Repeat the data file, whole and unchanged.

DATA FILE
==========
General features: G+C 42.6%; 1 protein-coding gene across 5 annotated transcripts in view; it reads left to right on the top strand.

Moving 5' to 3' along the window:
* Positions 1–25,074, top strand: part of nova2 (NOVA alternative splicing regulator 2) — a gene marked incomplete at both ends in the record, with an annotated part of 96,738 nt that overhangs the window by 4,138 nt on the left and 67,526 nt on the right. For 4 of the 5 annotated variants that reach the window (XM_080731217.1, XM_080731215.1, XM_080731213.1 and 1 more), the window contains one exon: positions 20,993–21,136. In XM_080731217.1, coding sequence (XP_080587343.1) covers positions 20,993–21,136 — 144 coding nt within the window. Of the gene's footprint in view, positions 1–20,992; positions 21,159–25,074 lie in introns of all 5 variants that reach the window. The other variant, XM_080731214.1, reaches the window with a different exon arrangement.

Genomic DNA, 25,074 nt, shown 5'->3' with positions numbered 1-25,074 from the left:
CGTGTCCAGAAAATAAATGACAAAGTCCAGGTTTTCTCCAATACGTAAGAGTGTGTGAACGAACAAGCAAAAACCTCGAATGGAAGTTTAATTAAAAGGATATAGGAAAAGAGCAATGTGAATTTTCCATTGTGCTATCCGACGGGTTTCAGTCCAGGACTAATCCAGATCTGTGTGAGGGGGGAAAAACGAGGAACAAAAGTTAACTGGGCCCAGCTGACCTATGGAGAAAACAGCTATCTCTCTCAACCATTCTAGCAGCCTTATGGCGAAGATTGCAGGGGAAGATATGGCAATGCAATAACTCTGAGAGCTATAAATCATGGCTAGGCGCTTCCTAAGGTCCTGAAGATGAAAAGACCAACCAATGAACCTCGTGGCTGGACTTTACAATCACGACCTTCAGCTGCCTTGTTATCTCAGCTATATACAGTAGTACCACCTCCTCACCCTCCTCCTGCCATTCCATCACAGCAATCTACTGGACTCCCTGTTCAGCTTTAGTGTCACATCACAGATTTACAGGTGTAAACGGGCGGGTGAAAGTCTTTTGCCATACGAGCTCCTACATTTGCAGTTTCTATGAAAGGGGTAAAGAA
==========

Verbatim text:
General features: G+C 42.6%; 1 protein-coding gene across 5 annotated transcripts in view; it reads left to right on the top strand.

Moving 5' to 3' along the window:
* Positions 1–25,074, top strand: part of nova2 (NOVA alternative splicing regulator 2) — a gene marked incomplete at both ends in the record, with an annotated part of 96,738 nt that overhangs the window by 4,138 nt on the left and 67,526 nt on the right. For 4 of the 5 annotated variants that reach the window (XM_080731217.1, XM_080731215.1, XM_080731213.1 and 1 more), the window contains one exon: positions 20,993–21,136. In XM_080731217.1, coding sequence (XP_080587343.1) covers positions 20,993–21,136 — 144 coding nt within the window. Of the gene's footprint in view, positions 1–20,992; positions 21,159–25,074 lie in introns of all 5 variants that reach the window. The other variant, XM_080731214.1, reaches the window with a different exon arrangement.

Genomic DNA, 25,074 nt, shown 5'->3' with positions numbered 1-25,074 from the left:
CGTGTCCAGAAAATAAATGACAAAGTCCAGGTTTTCTCCAATACGTAAGAGTGTGTGAACGAACAAGCAAAAACCTCGAATGGAAGTTTAATTAAAAGGATATAGGAAAAGAGCAATGTGAATTTTCCATTGTGCTATCCGACGGGTTTCAGTCCAGGACTAATCCAGATCTGTGTGAGGGGGGAAAAACGAGGAACAAAAGTTAACTGGGCCCAGCTGACCTATGGAGAAAACAGCTATCTCTCTCAACCATTCTAGCAGCCTTATGGCGAAGATTGCAGGGGAAGATATGGCAATGCAATAACTCTGAGAGCTATAAATCATGGCTAGGCGCTTCCTAAGGTCCTGAAGATGAAAAGACCAACCAATGAACCTCGTGGCTGGACTTTACAATCACGACCTTCAGCTGCCTTGTTATCTCAGCTATATACAGTAGTACCACCTCCTCACCCTCCTCCTGCCATTCCATCACAGCAATCTACTGGACTCCCTGTTCAGCTTTAGTGTCACATCACAGATTTACAGGTGTAAACGGGCGGGTGAAAGTCTTTTGCCATACGAGCTCCTACATTTGCAGTTTCTATGAAAGGGGTAAAGAA